Posts tagged with "Strong Towns":

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Anything but boring: World’s largest tunnelling machine, Big Bertha, is stuck under Seattle, Tweets an interview

Big Bertha, Seattle's famous tunnel boring machine, is stuck underground again. Bertha was running for just under a month following a two year delay to fix a broken cutter head. And the machine has taken to Twitter, as we imagine it can get lonely so far beneath the city. A little over two weeks ago, a large sinkhole formed while Bertha was drilling the over-57-foot-diameter Highway 99 tunnel to replace the earthquake prone viaduct. No one knows exactly why it happened. Just earlier that day, a nearby Seattle Tunnel Partners (STP) barge tilted, offloading tunnel dirt into Elliot Bay and dismantling part of a dock. The 15-foot-deep, 20-feet-wide, and 35-foot-long sinkhole was quickly filled with 250 cubic yards of concrete and sand. But Bertha is still stuck. STP wants to start Bertha again, but the Washington State Department of Transportation (WDOT) hasn't given them the necessary written permission to move forward yet. SDOT says they need more information. But enough of the dismal facts and figures. And now, for something different: The nonprofit blog Strong Towns interviewed @StuckBertha, Bertha's unofficial Twitter account, in January. Enjoy some excerpts from their tongue-in-cheek conversation, below. Check out the full interview on the Strong Towns blog. We all hope Bertha gets unstuck very soon.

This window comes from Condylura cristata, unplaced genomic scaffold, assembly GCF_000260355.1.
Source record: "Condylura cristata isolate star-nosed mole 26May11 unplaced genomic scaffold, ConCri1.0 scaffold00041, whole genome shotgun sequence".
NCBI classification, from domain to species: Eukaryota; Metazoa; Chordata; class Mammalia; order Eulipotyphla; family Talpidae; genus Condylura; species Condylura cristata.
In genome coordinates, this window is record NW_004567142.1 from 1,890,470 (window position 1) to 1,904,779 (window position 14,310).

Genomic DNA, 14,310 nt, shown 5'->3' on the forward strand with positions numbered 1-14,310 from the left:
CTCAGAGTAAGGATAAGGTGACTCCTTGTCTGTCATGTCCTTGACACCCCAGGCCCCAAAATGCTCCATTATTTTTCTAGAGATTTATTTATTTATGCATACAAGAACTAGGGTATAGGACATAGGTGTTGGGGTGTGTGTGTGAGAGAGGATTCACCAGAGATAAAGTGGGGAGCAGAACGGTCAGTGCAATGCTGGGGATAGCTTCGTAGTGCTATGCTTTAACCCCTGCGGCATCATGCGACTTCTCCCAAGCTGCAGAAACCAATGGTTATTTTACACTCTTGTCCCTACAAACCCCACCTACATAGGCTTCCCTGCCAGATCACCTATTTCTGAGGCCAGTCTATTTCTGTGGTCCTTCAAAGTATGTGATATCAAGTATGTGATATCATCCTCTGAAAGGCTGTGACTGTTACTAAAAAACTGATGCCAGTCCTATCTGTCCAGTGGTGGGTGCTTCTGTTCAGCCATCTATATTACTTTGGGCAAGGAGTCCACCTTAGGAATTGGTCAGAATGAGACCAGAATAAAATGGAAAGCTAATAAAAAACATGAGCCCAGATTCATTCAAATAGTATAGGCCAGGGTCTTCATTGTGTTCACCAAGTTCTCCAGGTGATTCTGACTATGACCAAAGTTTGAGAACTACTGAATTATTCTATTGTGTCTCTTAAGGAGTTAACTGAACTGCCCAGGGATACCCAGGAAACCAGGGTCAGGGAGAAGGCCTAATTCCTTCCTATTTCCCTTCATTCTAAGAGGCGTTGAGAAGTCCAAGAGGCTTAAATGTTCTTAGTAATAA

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Eavesdrop> Minnesota engineer speaks truth to power

“Can you be an engineer and speak out for reform?” That’s the question one civil engineer and blogger posed on his website, strongtowns.org, after a former American Society of Civil Engineers fellow filed a complaint with his state licensing board. According to the blogger, Charles Marohn, it was retaliation for a post critiquing Minnesota’s plan to spend much of its transportation budget on new construction instead of maintenance. http://youtu.be/P9BUyWVg1xI The impulse to build more and more was indicative of a much larger problem in the profession, and in U.S. urban planning. “[Our system is] one big Ponzi scheme attempting to prop up a rolling development extravaganza of strip malls, big box stores, fast food, and cheap residential housing,” wrote Marohn. Eaves certainly doesn’t want to incur the wrath of the Minnesota Board of Architecture, Engineering, Land Surveying, Landscape Architecture, Geoscience & Interior Design (whew!), but bravo to Marohn for spilling some digital ink on the subject of smart growth that restores some meaning to the word “smart.”